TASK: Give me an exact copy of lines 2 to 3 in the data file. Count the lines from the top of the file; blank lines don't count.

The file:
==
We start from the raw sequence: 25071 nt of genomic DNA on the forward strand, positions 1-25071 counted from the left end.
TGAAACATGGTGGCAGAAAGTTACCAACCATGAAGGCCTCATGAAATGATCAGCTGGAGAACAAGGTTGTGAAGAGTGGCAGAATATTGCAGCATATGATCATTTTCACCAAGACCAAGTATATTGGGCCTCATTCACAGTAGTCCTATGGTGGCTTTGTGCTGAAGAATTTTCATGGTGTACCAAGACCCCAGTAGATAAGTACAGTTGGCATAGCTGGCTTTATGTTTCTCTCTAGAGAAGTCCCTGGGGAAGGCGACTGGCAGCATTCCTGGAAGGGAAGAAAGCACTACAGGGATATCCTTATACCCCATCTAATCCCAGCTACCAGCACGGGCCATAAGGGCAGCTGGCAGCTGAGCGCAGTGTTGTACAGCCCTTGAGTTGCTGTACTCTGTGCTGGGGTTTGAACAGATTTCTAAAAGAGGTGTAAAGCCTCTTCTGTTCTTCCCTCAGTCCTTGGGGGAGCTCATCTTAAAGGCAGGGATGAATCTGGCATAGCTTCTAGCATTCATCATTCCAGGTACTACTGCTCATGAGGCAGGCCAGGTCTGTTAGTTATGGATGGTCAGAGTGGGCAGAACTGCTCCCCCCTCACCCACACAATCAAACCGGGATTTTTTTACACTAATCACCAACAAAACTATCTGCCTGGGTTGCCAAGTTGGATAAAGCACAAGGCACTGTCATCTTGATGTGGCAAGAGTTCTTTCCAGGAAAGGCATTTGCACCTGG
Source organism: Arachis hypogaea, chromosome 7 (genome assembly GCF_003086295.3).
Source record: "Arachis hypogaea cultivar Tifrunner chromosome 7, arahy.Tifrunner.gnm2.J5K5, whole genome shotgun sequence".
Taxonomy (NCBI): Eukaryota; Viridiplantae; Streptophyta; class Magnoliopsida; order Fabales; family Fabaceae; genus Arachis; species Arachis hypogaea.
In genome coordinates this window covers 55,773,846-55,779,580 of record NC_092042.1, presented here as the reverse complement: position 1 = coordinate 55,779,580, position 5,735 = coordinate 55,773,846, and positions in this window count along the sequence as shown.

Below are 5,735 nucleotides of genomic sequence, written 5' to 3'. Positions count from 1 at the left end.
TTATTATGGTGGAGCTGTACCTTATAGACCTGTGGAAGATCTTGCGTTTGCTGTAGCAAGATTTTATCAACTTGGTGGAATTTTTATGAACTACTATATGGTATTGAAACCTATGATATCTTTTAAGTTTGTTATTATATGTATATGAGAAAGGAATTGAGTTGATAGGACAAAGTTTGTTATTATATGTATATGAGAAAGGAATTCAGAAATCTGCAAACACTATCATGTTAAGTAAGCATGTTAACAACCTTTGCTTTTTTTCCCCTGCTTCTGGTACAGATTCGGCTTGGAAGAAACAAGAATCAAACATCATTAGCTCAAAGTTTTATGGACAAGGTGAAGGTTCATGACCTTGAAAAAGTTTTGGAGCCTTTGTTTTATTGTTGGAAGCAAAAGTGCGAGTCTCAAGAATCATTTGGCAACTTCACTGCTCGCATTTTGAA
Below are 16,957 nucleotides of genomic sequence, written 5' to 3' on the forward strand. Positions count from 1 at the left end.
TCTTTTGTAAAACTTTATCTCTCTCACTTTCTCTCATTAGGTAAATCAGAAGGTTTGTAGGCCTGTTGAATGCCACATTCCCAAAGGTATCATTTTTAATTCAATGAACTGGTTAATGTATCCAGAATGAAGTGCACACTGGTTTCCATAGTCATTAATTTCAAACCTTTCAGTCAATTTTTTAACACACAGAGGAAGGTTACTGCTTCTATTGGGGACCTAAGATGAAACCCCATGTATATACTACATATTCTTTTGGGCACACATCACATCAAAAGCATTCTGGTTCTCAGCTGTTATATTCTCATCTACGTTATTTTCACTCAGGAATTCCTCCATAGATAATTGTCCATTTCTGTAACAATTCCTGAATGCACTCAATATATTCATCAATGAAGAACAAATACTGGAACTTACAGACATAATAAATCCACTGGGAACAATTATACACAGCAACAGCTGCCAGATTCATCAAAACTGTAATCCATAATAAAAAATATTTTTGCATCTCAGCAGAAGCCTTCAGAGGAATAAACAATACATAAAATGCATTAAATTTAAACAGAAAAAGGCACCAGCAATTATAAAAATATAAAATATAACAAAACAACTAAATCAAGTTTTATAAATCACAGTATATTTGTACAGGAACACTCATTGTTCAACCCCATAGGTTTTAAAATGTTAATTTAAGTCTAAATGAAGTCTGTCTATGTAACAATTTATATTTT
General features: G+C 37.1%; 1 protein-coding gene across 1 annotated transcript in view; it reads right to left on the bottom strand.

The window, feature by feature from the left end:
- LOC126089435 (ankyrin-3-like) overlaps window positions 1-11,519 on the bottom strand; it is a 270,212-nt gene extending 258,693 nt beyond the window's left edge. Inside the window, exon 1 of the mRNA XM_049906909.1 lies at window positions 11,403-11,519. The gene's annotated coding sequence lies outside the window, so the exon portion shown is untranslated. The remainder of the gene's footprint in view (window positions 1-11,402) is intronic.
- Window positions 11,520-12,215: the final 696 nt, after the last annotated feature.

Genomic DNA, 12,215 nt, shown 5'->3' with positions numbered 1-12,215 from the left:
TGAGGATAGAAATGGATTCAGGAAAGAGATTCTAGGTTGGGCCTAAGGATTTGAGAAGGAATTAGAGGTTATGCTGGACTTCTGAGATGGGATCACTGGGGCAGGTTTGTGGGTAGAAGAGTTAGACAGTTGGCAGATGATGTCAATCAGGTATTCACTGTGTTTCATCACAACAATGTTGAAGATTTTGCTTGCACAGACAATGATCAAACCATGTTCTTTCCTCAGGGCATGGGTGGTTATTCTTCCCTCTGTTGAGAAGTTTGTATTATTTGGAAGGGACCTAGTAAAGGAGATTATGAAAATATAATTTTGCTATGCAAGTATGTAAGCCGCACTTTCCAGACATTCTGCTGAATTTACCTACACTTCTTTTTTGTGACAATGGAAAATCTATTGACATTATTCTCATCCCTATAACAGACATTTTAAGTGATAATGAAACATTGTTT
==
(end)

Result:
TGAAACATGGTGGCAGAAAGTTACCAACCATGAAGGCCTCATGAAATGATCAGCTGGAGAACAAGGTTGTGAAGAGTGGCAGAATATTGCAGCATATGATCATTTTCACCAAGACCAAGTATATTGGGCCTCATTCACAGTAGTCCTATGGTGGCTTTGTGCTGAAGAATTTTCATGGTGTACCAAGACCCCAGTAGATAAGTACAGTTGGCATAGCTGGCTTTATGTTTCTCTCTAGAGAAGTCCCTGGGGAAGGCGACTGGCAGCATTCCTGGAAGGGAAGAAAGCACTACAGGGATATCCTTATACCCCATCTAATCCCAGCTACCAGCACGGGCCATAAGGGCAGCTGGCAGCTGAGCGCAGTGTTGTACAGCCCTTGAGTTGCTGTACTCTGTGCTGGGGTTTGAACAGATTTCTAAAAGAGGTGTAAAGCCTCTTCTGTTCTTCCCTCAGTCCTTGGGGGAGCTCATCTTAAAGGCAGGGATGAATCTGGCATAGCTTCTAGCATTCATCATTCCAGGTACTACTGCTCATGAGGCAGGCCAGGTCTGTTAGTTATGGATGGTCAGAGTGGGCAGAACTGCTCCCCCCTCACCCACACAATCAAACCGGGATTTTTTTACACTAATCACCAACAAAACTATCTGCCTGGGTTGCCAAGTTGGATAAAGCACAAGGCACTGTCATCTTGATGTGGCAAGAGTTCTTTCCAGGAAAGGCATTTGCACCTGG
Source organism: Arachis hypogaea, chromosome 7 (genome assembly GCF_003086295.3).